As I mentioned earlier, teachers often skip teaching divisibility by 7, but you should already see how to test for divisibility by 7 with this method. Since 7 is a factor of 49, we can divide by 50 (49 + 1) to test for division by 7!

Is 1,585 evenly divisible by 7? Checking, we see that 1,585 ÷ 50 = 31 remainder 35, and 31 + 35 = 66. You should know your multiples of 7 well enough to recognize that 66 isn't a multiple of 7, so 1,585 isn't evenly divisible by 7.

We also know, of course, that 66 is only 3 more than a multiple of 7, so 1,585 must be 3 more than a multiple of 7, too!

FINAL THOUGHTS: Think about the power of this style of divisibility testing:

• You can quickly recall the test for divisibility of any number ending in 9.
• You can use this test to find how close you are to a perfect multiple.
• If you're not sure of your results, you can repeat the test and still know how close you are to a perfect multiple.
• You can test for almost any odd number, by scaling it up so it ends in 9.
Now, if you want to test for divisibility by 11, you could simply scale it up to 99, and divide by 100 to test whether a number is a multiple of 11. Dividing by 100 is certainly easy enough.

Just as we did with Leapfrog Division II, perhaps there's a way to modify this approach to use the fact that numbers ending in 1 are also neighbors to numbers ending in 0. 0

## Leapfrog Division II

Published on Sunday, April 20, 2014 in , , , , A little over a year ago, I wrote up my Leapfrog Division post. It's about time for a modification!

The original technique showed you how to work out the decimal equivalent for fractions whose denominators end in 9. In today's post, you'll learn a similar technique for denominators ending in 1.

Before learning this technique, you do want to be very comfortable working with the original Leapfrog Division technique, as it has all the basics of this modified version.

In that post, we worked out 1319, so I thought it might keep things simple if we used 1321 for our first example this time around. Just like before, we're going to use 20 as a base to divide, and minimize it to the number 2 (simply by dropping the 0), but there are a few changes.

Before any dividing, the next step this time is to take the numerator and subtract 1. So, we've taken 1321, converted it to 1320, dropped the zero to get 132. Subtracting 1 from the numerator at this point gives us 122 as our starting point.

Do this calculation in your head so that you get a quotient and a remainder, just as in the original technique: 12 ÷ 2 = 6 (remainder 0)

Just as in the original, you're going to have the remainder “leap in front of” the quotient, but here's where the new extra step comes in. Before the “leaping” is done, you're going to subtract the quotient from 9, then put the remainder in front of that new result.

With our 6 (remainder 0) example, we'd work out 9 - 6 (the quotient) = 3, and then put the remainder of 0 in front of that to get 03. You keep repeating the steps in this manner as far as you wish. Starting from the 122 step:

• 12 ÷ 2 = 6 (remainder 0)
• 03 ÷ 2 = 1 (remainder 1)
• 18 ÷ 2 = 9 (remainder 0)
• 00 ÷ 2 = 0 (remainder 0)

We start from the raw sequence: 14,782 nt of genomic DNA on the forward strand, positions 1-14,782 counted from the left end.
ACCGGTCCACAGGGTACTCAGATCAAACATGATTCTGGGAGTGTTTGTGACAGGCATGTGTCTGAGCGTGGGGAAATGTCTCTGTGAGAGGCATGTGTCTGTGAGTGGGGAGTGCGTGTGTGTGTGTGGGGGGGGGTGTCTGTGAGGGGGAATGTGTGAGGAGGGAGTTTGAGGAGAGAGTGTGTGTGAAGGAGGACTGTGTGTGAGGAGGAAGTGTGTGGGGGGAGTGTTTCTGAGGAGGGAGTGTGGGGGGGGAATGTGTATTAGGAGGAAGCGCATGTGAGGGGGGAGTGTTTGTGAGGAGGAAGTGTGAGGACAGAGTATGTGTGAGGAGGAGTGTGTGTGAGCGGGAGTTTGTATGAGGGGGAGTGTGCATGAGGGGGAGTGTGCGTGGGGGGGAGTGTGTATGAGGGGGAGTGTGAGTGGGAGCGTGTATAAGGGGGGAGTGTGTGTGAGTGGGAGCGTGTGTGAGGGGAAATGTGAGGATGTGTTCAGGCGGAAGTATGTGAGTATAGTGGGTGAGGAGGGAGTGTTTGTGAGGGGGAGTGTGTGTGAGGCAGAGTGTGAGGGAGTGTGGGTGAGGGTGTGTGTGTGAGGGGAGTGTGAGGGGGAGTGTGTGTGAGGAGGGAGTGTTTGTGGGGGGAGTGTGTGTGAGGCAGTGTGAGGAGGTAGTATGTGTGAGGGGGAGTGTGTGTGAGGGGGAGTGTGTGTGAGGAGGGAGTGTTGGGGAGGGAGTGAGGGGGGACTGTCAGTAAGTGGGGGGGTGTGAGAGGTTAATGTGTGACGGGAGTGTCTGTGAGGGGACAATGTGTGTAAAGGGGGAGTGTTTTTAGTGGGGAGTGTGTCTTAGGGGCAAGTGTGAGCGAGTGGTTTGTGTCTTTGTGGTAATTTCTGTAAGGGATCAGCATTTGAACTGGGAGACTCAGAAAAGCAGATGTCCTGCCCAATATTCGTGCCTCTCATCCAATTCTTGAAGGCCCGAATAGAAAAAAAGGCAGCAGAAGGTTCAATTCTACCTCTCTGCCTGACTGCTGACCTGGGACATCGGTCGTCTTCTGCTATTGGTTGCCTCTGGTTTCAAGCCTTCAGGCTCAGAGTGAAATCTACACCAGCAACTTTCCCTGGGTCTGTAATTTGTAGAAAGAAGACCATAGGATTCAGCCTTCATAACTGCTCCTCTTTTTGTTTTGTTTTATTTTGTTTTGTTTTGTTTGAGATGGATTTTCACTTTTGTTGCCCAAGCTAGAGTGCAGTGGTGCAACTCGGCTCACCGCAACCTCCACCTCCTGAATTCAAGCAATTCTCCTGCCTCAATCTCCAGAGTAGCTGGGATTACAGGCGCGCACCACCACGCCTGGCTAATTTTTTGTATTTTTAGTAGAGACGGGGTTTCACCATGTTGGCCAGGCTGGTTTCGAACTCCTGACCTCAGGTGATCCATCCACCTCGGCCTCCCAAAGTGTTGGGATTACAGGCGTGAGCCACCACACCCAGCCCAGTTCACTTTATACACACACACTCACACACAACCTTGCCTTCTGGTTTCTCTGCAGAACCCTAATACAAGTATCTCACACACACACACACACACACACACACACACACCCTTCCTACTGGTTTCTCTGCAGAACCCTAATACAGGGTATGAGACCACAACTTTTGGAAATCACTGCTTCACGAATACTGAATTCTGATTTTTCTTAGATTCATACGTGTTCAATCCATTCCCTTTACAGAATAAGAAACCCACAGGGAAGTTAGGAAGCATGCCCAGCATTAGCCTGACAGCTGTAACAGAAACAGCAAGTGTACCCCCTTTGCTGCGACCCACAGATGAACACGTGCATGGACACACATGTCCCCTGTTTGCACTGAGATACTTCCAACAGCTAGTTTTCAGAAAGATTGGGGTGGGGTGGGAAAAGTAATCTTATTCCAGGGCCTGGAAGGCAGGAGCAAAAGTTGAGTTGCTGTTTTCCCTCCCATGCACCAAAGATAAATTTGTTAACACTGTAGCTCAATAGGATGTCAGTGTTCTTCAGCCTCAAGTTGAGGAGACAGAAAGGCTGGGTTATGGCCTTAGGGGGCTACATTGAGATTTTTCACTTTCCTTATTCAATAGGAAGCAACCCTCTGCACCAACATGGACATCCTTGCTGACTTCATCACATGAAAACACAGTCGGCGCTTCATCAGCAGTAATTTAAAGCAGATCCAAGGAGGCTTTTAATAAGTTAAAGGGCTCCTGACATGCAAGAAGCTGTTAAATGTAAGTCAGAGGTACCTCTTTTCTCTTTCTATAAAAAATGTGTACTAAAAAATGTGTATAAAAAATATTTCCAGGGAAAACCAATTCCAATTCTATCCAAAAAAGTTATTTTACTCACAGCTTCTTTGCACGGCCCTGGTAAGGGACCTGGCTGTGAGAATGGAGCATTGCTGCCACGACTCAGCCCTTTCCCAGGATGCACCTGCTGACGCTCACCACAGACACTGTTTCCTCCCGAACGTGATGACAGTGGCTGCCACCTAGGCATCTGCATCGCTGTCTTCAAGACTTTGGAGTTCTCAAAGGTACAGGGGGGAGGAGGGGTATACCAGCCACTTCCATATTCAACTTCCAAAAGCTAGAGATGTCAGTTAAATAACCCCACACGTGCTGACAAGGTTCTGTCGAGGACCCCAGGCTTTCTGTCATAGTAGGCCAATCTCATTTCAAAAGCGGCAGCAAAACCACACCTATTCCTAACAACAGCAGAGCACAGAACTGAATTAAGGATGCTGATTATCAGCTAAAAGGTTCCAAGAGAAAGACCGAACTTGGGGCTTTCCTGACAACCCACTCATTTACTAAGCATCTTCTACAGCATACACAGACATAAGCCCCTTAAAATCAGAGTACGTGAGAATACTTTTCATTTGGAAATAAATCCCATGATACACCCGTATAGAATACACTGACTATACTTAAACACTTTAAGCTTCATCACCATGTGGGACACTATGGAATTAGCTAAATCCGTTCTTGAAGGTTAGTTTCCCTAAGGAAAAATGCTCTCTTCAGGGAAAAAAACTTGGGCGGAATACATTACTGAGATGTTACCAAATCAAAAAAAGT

• 09 ÷ 2 = 4 (remainder 1)
• 15 ÷ 2 = 7 (remainder 1)
• 12 ÷ 2 = 6 (remainder 0)
• 03 ÷ 2 = 1 (remainder 1)
Do you see how the new number to divide by 2 at each point. In each case, the tens digit is the remainder from the previous problem, and the ones/units digit is 9 minus the quotient from the previous problem. This is a little tricky until you get familiar and comfortable with the technique.

At this point, we can see that the pattern is already starting to repeat, which happens often. Checking with Wolfram|Alpha, we confirm that 1321 ≈ 0.61904761...

You would deal with improper fractions just as before, reducing them to mixed fractions (the links about improper fractions in the original post are still helpful here) before using the leapfrog technique. 7131, for example, should be converted to 2931 as the first step. So we have 2 something, and then we use this version of the leapfrog division technique to work out the decimal equivalent.

In this example, 931 becomes 930, which then becomes 93, and subtracting 1 from the numerator gives us 83. From here, we work out:
• 08 ÷ 3 = 2 (remainder 2)
• 27 ÷ 3 = 9 (remainder 0)
• 00 ÷ 3 = 0 (remainder 0)
• 09 ÷ 3 = 3 (remainder 0)
• 06 ÷ 3 = 2 (remainder 0)
• 07 ÷ 3 = 2 (remainder 1)
• 17 ÷ 3 = 5 (remainder 2)
• 24 ÷ 3 = 8 (remainder 1)
No, I don't see a pattern repeating yet, but that's more than enough digits to be impressive. Sure enough, Wolfram|Alpha confirms that 7131 ≈ 2.29032258...

If you take the time to become comfortable with the original version, and then this version, you have 2 very powerful tools for converting decimals to fractions. As a matter of fact, they may be more powerful than you think!

BONUS: Long-time Grey Matters readers may remember my posts on estimating square roots of non-perfect squares and a few tips and tricks. This square root estimation results in an answer in fraction form. Because you're always adding effectively adding two consecutive integers to get the denominator, you'll always have a fraction with an odd denominator.

So, the denominator in that feat will always end in either 1, 3, 5, 7, or 9. Thanks to both versions of the leapfrog division technique, you can now convert any denominators ending in 1 or 9. What about the others numbers?

It turns out that for denominators ending in 3, you can simply multiply the numerator and denominator by 3 to get an equivalent fraction with a denominator ending in 9. For example, 513 = 1539, so you can use the original version of the leapfrog division technique to work that out.

Similarly, when you have a denominator ending in 7, you can simply multiply the numerator and denominator by 3, which will give you a denominator ending in 1. 1217 = 3651, which should be easy for you with this second version of the technique.